Fuck you to Shawn Bean, too. He’s written a “humor” column that outright calls for more judgment of the bodies of men while equating fat with health and fat with food. This same dude later on makes fun of his kids’ musical efforts. Way to go, dad. You might be skinny, but you’re an asshole.
Then there’s an article called “Should I put my Kid on a Diet”? The article reads, “No,” and then you turn the page for the next article.
Haha, just kidding.
The first line is “Our culture teaches us that there is little worse than being fat.” By “our culture” don’t you mean “our magazine”, Parenting? I mean, you featured Jillian Michaels, and then you had an article explicitly saying that dads should be thinner. You are the problem!
This article starts off with “epidemic” and fear mongering about fat kids, fat toddlers, fat babies OMGWTFBBQ! then asks you to focus on things “that work”. Oh, good. Get back to us when you’ve figured out what those are! You can plop down some same-old-same-old advice in your little list, but that doesn’t mean these things “work”. Have you READ any diet studies? Have you READ the ones that focus on interventions with children? No? Yeah. I could tell.
I literally felt ill reading “A Letter to My Fat Child” in which an anonymous parent calls her child a “reverse avalanche”, accuses her of sneaking food, and admits to lying about the availability of the swimsuit the kid wanted. Congratulations, you’re a horrible parent. And every single person who works at Parenting who touched that shit and didn’t put up a fuss about printing it is a horrible person.
Bad Science: Amongst all the other anti-fat-kid suggestions is the one that all you have to do is deny your kid the afternoon goldfish snack and there won’t be any more fat kids. What an idiotic representation of already biased science.
Other People Who Don’t Need to be Cured: The Autism article features “epidemic”, “puzzle”, “cure”, and shout outs to Autism Speaks, an organization that DOES NOT speak for the autistic people I listen to. It’s funny (not funny) how no one is allowed to just BE. Maybe nothing needs to be “cured” about people with autism. Maybe they don’t need to sit in daily training sessions with people forcing them to make eye contact. Maybe they don’t need huge organizations focused on parents of kids with autism instead of focusing on actual people with autism.
Underachiever: 5 pages of themed birthdays? In case you have too much time on your hands and are a serious show off? Yeah, let me get right on sewing robes for my kid’s Harry Potter birthday party.
Sex: Oh dear. I’m not sure a mainstream mag should be advising me on “sexting”. They remind you to delete the trail when you’re done, and then they recommend sending your partner steamy texts like, “My mom says she can take the girls for a playdate this weekend,” or “Thinking about last night…XOXO.” I think I just died of an orgasm, right here while reading this. This is just the thing my sex life needs. Joshua’s not going to know what hit him.
The other half – ADS:
There’s never much real content in these magazines, and Parenting is looking even more flimsy these days. I take an ad tally as I read. I only count full or half page ads.
6 ADS for healthist stuff. This is “nutrition”, weight-cycling, “fitness”, etc.
4 ADS for harmful baby stuff.
- Similac has some new ingredient that makes it more like breast milk. You know what has had that ingredient all along? Fucking breast milk. You know what currently has the ingredient Similac is going to add next year? Also breast milk!
16 ADS in the Beauty/Cleaning category, also known as “The world is scary!” or “There’s something wrong with you! (or your kid!)”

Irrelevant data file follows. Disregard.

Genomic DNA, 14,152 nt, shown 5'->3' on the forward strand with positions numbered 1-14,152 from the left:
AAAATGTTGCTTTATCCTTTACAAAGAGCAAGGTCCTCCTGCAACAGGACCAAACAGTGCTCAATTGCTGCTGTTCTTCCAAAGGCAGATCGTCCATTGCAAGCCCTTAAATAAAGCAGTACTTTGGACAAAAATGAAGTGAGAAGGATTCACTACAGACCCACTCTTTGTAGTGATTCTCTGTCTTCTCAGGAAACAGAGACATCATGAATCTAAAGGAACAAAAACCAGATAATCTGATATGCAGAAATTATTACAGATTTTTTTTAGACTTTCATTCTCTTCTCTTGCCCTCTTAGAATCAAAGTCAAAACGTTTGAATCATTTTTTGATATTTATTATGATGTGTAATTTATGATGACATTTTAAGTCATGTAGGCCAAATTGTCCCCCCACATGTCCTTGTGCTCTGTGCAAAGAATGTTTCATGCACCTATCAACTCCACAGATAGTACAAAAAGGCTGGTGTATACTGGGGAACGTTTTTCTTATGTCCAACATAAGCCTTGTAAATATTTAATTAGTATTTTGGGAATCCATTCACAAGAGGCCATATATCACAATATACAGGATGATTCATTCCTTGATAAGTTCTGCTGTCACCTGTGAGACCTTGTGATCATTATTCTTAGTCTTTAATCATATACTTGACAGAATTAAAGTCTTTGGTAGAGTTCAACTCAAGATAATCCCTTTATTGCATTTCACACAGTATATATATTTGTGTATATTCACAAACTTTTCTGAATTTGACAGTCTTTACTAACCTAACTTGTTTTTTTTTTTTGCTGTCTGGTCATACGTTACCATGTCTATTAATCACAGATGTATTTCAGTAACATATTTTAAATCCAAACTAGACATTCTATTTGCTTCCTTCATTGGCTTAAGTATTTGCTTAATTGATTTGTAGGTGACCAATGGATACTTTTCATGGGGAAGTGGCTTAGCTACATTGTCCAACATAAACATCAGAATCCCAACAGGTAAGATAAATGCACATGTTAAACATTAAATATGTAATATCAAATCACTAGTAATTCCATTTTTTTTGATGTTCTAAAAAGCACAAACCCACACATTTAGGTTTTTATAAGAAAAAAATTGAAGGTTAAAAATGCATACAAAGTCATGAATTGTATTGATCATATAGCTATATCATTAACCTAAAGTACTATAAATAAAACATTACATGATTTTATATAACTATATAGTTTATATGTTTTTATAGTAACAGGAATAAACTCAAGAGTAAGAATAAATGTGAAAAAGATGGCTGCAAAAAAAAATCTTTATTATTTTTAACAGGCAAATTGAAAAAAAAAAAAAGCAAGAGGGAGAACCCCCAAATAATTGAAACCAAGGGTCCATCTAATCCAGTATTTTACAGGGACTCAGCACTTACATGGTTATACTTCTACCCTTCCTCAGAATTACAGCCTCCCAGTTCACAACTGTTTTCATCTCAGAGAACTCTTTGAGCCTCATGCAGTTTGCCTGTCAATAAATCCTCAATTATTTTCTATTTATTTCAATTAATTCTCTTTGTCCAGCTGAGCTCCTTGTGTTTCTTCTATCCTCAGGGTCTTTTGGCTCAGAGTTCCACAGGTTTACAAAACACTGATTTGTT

- There’s a Lysol ad that tries to coin the word “Healthing”, because why shouldn’t fucking Lysol get in on the health obsession. You might think you’re killing germs, but it’s not healthing until you’re 100000% sure.
- The Orajel advertised itself as gluten-free and dairy-free. Is that normally a problem with toothpaste? Or are those the cool codewords required in all advertising now?
- An Always ad tells me that “odor protection isn’t just for underarms”. The ad shows a woman who’s been picked up by a man and tossed over his shoulder, putting his face 6 inches from her ass. How about we make a deal? You stay the fuck away from my ass if you don’t like how people smell?
13 ADS for miscellaneous non-offensive things.
- Turbo Tax advertising is a welcome relief after all this other crap.
- The Chicco carseat looked so awesome I kind of want one. 9 reclining positions!
- The Jello pudding ad with “a smile on your face and another in your belly” is just what I’m looking for in a food ad. How difficult is that?
I’m afraid I may have been too annoyed to be funny with this post. How about you? Any parenting advice or advertisements that have pissed you off lately?
|September 17, 2012||Posted by Issa under Parenting|
One of my jobs as the parent of a small child is to pay attention to the things Dylan wants to do and declare whether or not he gets to do them.
YES or NO, I decree.
This is a great and heady power.
It would be so easy to default to NO. Chances are, whatever he wants to do will make a mess, risk injury, or bore me to tears.
A casual NO, a default NO, a careless NO has an effect on Dylan. NO is restrictive, controlling, closing off, and NO so easily becomes no no no no no no no no no.
I try to push for YES. I push past my own boundaries, shallow preferences, and reflexive rejection.
YES you can make messes that take me mere seconds to clean but that build a sense of creativity and exploration that will last you a lifetime.
YES you can take some physical risks, because I’ll be here to catch you or to comfort you if I don’t, and that has value, too, while turning away from the risk of life isn’t valuable at all.
YES, I will help you with things that bore me, annoy me, and “waste my time”, because holy shit this time is so short, so valuable, and too amazing to fill it with NO.
If I’m going to say NO, I’m going to have a damn good reason.
Somewhere along the way, I picked up the phrase, “Yes, unless…” The idea is that the answer is always yes, unless I can come up with and state a good reason why not. YES is my default.